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The Misconceptions of Land Banking

Imogen Holgate, of Boyer (Bristol and Cardiff), comments

­­One of the many issues in Michael Gove’s inbox at the start of 2022 is landbanking. Last May it was confirmed that the Government was considering a levy on developers that fail to build out land with planning permission within a certain time limit. Historically, it has been a persistent claim that what is commonly referred to as ‘land banking’ prevents an increase in the number of homes being built, subsequently adding to the housing shortage. It has been, and continues to be, a sticking point and there is a belief that instead of building new homes, housebuilders are deliberately holding land with planning permission to enhance its cost. This accusation has been thrown at housing developers and promoters of all sorts, but how true is it?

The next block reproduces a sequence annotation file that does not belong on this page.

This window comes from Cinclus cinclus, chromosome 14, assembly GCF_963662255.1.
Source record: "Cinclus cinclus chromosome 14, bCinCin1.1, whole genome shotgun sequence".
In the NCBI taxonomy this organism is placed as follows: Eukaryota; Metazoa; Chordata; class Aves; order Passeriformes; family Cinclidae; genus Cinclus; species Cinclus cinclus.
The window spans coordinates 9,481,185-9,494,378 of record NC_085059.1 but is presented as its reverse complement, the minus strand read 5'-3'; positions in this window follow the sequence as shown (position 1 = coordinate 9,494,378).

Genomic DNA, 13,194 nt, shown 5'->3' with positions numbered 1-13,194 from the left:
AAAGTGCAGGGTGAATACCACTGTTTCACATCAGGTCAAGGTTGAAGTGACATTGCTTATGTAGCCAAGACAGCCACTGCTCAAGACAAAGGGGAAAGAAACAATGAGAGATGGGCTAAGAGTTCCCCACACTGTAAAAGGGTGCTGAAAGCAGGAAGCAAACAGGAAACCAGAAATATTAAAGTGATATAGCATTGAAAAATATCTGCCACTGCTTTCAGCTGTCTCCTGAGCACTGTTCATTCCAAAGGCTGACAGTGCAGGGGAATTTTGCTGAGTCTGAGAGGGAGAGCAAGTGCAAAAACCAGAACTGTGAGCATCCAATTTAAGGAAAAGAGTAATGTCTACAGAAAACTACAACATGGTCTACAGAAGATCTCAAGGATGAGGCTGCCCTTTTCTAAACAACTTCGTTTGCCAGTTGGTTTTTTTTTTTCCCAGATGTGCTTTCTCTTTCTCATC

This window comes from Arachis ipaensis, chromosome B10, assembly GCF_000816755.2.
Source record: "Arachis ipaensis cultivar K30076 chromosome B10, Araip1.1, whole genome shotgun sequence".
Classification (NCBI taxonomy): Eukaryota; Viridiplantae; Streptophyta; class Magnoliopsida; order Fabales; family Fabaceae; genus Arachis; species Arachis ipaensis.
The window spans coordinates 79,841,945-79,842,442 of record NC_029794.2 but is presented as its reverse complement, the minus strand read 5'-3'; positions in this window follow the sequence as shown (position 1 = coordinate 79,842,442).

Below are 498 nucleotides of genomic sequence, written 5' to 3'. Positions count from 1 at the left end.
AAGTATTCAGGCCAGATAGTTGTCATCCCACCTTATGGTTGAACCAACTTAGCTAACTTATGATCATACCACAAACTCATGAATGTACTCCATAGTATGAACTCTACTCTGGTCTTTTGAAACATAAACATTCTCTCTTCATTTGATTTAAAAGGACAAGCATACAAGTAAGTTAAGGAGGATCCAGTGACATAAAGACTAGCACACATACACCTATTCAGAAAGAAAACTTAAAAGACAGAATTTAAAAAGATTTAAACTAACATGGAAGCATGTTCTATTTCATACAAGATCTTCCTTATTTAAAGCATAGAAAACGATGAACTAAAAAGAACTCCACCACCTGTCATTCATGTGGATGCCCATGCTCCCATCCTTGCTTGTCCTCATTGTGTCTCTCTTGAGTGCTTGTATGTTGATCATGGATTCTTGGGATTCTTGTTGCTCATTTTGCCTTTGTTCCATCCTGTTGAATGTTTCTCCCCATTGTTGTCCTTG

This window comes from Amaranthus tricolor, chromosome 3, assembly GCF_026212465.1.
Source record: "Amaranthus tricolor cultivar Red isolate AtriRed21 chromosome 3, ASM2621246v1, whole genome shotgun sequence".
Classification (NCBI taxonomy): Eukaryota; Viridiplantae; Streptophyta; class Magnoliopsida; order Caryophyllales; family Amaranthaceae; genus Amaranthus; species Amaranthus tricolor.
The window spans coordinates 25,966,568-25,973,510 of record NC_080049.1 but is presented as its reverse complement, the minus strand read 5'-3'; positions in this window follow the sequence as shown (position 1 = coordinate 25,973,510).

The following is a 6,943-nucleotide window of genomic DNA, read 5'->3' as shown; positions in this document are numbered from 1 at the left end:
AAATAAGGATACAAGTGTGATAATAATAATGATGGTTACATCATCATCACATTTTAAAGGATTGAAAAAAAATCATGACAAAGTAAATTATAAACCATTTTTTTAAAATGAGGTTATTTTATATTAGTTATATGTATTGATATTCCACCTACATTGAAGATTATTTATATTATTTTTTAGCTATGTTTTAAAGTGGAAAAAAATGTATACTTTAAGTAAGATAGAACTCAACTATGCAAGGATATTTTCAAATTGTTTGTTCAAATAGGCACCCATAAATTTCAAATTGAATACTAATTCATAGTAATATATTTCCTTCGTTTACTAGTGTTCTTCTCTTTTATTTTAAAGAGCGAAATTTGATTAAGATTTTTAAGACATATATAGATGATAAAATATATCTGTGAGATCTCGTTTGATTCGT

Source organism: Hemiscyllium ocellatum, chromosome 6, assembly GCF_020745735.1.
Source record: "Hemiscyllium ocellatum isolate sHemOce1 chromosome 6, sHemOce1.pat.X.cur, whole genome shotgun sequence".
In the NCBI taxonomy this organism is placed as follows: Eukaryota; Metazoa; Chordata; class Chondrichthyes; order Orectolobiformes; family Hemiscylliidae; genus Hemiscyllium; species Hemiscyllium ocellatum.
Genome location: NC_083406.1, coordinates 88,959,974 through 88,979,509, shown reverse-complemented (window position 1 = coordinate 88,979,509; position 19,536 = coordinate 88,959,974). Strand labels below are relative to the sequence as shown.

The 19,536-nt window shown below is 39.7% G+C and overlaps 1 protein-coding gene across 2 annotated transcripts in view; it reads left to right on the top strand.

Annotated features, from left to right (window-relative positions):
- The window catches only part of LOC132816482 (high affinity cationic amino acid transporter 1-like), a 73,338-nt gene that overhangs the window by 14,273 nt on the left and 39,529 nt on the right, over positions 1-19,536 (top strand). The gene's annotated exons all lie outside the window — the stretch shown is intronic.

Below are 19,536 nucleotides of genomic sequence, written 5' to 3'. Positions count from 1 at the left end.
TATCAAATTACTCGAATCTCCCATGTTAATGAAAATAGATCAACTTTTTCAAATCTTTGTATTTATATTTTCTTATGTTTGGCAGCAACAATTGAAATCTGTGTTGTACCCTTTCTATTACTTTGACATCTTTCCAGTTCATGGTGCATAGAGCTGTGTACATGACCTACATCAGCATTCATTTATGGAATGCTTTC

There are several reasons as to why there can be a significant gap in time between the granting of planning permission and its implementation. Whilst the intention is there to build new homes following planning permission, housebuilders cannot be blamed for planning permission not automatically transpiring into new homes.

Obtaining planning permission isn’t the issue – it is the barriers that developers must wade through to implement it. Take the long list of conditions that must be met before building can commence – whilst housebuilders can respond and iron out the various technicalities required by conditions, local planning authorities (LPAs) are increasingly experiencing staff shortages, meaning that these conditions are not being discharged in a timely manner.

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